World powers back this, as they fear Iran intends to enrich its LEU to even higher levels and use it to make atomic weapons. Another plus from their perspective is that the Tehran facility is closely monitored by the IAEA.

Tehran says its enrichment drive -- the most controversial aspect of its nuclear project -- is for peaceful purposes only.

Ahmadinejad once again rammed home this point, saying in a statement that "when an illicit regime (Israel) possesses nuclear arms, one cannot talk about depriving other nations of a peaceful nuclear programme."

The IAEA drafted the uranium exchange deal during Vienna talks held between Iran and France, Russia and the United States earlier this month.

Iran was to give its response to the deal last Friday but delayed it to this week amid stiff opposition from some top officials.

Influential hardline MP Mohammad Kosari, a member of parliament's committee on national security and foreign policy, said he "rejects the deal," which he says will also "be rejected by the majlis (parliament) by a high margin."

It was unclear whether parliament's approval was essential for the deal.

But committee chairman Alaeddin Borujerdi said Iran should hand over its LEU in batches as it would help in "confidence-building" with world powers.

"We provide part of 3.5 percent enriched uranium to the party in the deal and once we receive the 20 percent, we give another batch of 3.5 percent," Borujerdi was quoted as saying by ILNA news agency.

"In other words not all the fuel (LEU) will be handed over in one batch."

Iran is estimated to have 1,500 kilos of LEU at its enrichment plant in the central city of Natanz, produced in defiance of three sets of UN sanctions.

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Turkish PM Says West Treating Iran Unfairly
Tehran Times
(for personal use only)

Turkey's prime minister accused Western powers of treating Iran unfairly over its peaceful nuclear program, in an interview Monday in which he referred to the Iranian president as a friend.

Speaking to The Guardian newspaper, Recep Tayyip Erdogan downplayed Western concerns that Iran wants to build nuclear weapons as “gossip”, and implied that the accusers were guilty of hypocrisy.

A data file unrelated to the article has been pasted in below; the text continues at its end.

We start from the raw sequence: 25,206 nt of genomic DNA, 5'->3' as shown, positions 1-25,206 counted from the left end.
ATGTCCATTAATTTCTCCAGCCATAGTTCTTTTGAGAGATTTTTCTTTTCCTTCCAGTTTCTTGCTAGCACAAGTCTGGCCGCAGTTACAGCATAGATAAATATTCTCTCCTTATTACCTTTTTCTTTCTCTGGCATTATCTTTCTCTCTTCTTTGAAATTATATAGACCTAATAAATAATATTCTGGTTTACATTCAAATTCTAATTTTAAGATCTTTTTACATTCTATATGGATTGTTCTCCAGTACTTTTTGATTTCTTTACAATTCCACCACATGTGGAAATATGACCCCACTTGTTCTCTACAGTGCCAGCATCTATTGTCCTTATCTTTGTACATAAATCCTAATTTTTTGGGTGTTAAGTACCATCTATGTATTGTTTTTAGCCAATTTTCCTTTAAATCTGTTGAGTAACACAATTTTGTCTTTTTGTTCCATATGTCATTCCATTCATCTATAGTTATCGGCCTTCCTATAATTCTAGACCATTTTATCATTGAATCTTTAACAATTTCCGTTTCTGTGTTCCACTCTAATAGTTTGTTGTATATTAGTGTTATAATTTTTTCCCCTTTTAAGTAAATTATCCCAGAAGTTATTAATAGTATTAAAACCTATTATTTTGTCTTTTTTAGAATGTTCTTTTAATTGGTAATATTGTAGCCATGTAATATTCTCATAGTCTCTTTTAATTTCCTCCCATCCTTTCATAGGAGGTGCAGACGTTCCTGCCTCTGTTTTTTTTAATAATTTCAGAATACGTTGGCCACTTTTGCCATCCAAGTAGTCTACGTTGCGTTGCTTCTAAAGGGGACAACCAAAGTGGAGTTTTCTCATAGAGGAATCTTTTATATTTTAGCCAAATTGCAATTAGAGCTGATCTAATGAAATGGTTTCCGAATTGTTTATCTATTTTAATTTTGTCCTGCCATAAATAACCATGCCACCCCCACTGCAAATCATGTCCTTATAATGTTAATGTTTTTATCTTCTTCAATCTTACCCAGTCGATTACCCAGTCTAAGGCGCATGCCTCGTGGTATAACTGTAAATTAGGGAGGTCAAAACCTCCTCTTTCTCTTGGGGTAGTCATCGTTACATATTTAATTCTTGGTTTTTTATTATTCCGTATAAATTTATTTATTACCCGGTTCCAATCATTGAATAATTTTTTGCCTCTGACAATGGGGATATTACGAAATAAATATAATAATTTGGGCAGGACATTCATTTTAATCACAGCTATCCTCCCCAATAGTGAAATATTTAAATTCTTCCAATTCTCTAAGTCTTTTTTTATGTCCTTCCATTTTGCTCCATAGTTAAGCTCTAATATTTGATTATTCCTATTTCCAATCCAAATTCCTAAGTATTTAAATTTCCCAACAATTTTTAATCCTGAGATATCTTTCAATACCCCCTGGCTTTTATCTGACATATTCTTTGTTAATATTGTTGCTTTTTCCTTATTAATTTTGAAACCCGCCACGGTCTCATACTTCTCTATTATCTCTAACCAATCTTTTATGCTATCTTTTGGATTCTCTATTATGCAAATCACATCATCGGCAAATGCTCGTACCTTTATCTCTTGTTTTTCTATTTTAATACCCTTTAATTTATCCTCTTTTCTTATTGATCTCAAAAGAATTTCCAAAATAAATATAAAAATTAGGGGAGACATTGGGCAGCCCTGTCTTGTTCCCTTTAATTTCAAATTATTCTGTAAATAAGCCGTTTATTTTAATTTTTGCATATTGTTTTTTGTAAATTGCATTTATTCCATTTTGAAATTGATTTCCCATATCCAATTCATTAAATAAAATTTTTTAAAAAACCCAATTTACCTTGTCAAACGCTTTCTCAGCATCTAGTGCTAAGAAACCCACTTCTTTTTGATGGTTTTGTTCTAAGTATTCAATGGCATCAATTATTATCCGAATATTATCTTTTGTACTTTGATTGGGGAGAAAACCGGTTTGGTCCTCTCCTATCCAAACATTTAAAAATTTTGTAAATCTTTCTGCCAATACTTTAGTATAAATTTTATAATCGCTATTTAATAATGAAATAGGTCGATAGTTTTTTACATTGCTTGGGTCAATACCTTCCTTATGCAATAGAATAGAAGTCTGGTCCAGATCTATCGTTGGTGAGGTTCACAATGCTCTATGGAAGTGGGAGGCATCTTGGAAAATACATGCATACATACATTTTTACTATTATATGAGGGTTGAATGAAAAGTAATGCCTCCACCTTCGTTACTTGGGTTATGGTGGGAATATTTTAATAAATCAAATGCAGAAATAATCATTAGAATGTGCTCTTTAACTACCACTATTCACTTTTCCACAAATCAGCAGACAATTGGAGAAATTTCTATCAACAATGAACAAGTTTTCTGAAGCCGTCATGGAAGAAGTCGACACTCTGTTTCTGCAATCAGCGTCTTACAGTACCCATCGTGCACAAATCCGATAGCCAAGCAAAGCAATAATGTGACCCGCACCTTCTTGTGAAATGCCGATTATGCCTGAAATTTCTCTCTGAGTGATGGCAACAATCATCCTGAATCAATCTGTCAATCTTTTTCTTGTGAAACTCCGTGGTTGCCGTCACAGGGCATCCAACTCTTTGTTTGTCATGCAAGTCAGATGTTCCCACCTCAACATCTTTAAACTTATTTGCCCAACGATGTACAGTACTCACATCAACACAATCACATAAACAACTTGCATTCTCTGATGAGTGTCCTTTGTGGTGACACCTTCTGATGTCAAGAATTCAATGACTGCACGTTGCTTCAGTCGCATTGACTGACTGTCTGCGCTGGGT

“There is a style of approach which is not very fair because those (who accuse Iran of pursuing nuclear weapons) have very strong nuclear infrastructures and they don't deny that,” he said.

“The permanent members of the UN Security Council all have nuclear arsenals and then there are countries which are not members of the International Atomic Energy Agency (IAEA) which also have nuclear weapons.

“So although Iran doesn't have a weapon, those who say Iran shouldn't have them are those countries which do.”

Erdogan also said a military strike against Iranian nuclear installations would be “crazy”, according to the newspaper.

“If the idea is to devastate Iran or somehow erase it altogether I don't think that would be right,” he added.

“On the one hand you say you want global peace, on the other hand you are going to have such a destructive approach to a state which has 10,000 years of history. It is not correct.”

Turkey, a NATO member, has in recent years improved ties with Iran, its eastern neighbor, and sought to help resolve the nuclear dispute.

Erdogan said of Iranian President Mahmoud Ahmadinejad: “There is no doubt he is our friend. We have kept very good relations and we have had no difficulty at all.”

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Bernard Kouchner: Iran and Israel in 'Race to Confrontation'
David Blair
The Telegraph
(for personal use only)

Iran's nuclear ambitions have started a "race to confrontation" with Israel and the world's leading powers must break the deadlock before the Jewish state "reacts", according to France's foreign minister Bernard Kouchner.

Bernard Kouchner stressed the urgency of reaching agreement with Iran over its nuclear programme and removing the risk of a pre-emptive strike by Israel.

During an official visit to Lebanon's capital, Beirut, the minister told The Daily Telegraph that time was running out.

"They [the Israelis] will not tolerate an Iranian bomb. We know that, all of us. So that is an additional risk and that is why we must decrease the tension and solve the problem. Hopefully we are going to stop this race to a confrontation," said Mr Kouchner.

"There is the time that Israel will offer us before reacting, because Israel will react as soon as they know clearly that there is a threat."

Six world powers, including France and Britain, met Iranian officials in Geneva on Oct 1. They want the Islamic Republic to obey five United Nations resolutions and stop enriching uranium, a process which could produce the essential material for nuclear weapons.

So far, Iran has adamantly refused. Its officials agreed to another meeting before the end of this month but declined to fix a date.